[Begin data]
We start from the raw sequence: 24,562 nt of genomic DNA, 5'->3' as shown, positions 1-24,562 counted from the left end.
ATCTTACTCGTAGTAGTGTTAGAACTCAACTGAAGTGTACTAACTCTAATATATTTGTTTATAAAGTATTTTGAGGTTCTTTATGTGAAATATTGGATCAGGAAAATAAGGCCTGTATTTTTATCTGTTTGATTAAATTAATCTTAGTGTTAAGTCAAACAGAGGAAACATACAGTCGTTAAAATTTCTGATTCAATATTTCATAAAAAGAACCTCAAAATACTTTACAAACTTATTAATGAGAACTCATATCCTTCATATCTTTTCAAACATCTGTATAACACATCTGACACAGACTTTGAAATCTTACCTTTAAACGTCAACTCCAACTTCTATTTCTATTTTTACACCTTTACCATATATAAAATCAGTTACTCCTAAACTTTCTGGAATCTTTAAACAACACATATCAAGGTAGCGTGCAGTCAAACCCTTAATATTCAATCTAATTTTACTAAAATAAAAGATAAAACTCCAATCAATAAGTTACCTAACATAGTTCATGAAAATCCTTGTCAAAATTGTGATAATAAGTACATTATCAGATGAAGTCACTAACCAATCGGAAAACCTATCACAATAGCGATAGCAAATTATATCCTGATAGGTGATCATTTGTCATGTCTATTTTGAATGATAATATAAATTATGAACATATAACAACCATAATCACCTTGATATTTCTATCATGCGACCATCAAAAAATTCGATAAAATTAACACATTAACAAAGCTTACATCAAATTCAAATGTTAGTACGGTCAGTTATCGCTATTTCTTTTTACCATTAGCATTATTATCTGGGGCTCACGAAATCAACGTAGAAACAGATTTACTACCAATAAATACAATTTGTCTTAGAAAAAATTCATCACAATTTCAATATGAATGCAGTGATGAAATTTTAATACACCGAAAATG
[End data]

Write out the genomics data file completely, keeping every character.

We start from the raw sequence: 24,562 nt of genomic DNA, 5'->3' as shown, positions 1-24,562 counted from the left end.
ATCTTACTCGTAGTAGTGTTAGAACTCAACTGAAGTGTACTAACTCTAATATATTTGTTTATAAAGTATTTTGAGGTTCTTTATGTGAAATATTGGATCAGGAAAATAAGGCCTGTATTTTTATCTGTTTGATTAAATTAATCTTAGTGTTAAGTCAAACAGAGGAAACATACAGTCGTTAAAATTTCTGATTCAATATTTCATAAAAAGAACCTCAAAATACTTTACAAACTTATTAATGAGAACTCATATCCTTCATATCTTTTCAAACATCTGTATAACACATCTGACACAGACTTTGAAATCTTACCTTTAAACGTCAACTCCAACTTCTATTTCTATTTTTACACCTTTACCATATATAAAATCAGTTACTCCTAAACTTTCTGGAATCTTTAAACAACACATATCAAGGTAGCGTGCAGTCAAACCCTTAATATTCAATCTAATTTTACTAAAATAAAAGATAAAACTCCAATCAATAAGTTACCTAACATAGTTCATGAAAATCCTTGTCAAAATTGTGATAATAAGTACATTATCAGATGAAGTCACTAACCAATCGGAAAACCTATCACAATAGCGATAGCAAATTATATCCTGATAGGTGATCATTTGTCATGTCTATTTTGAATGATAATATAAATTATGAACATATAACAACCATAATCACCTTGATATTTCTATCATGCGACCATCAAAAAATTCGATAAAATTAACACATTAACAAAGCTTACATCAAATTCAAATGTTAGTACGGTCAGTTATCGCTATTTCTTTTTACCATTAGCATTATTATCTGGGGCTCACGAAATCAACGTAGAAACAGATTTACTACCAATAAATACAATTTGTCTTAGAAAAAATTCATCACAATTTCAATATGAATGCAGTGATGAAATTTTAATACACCGAAAATG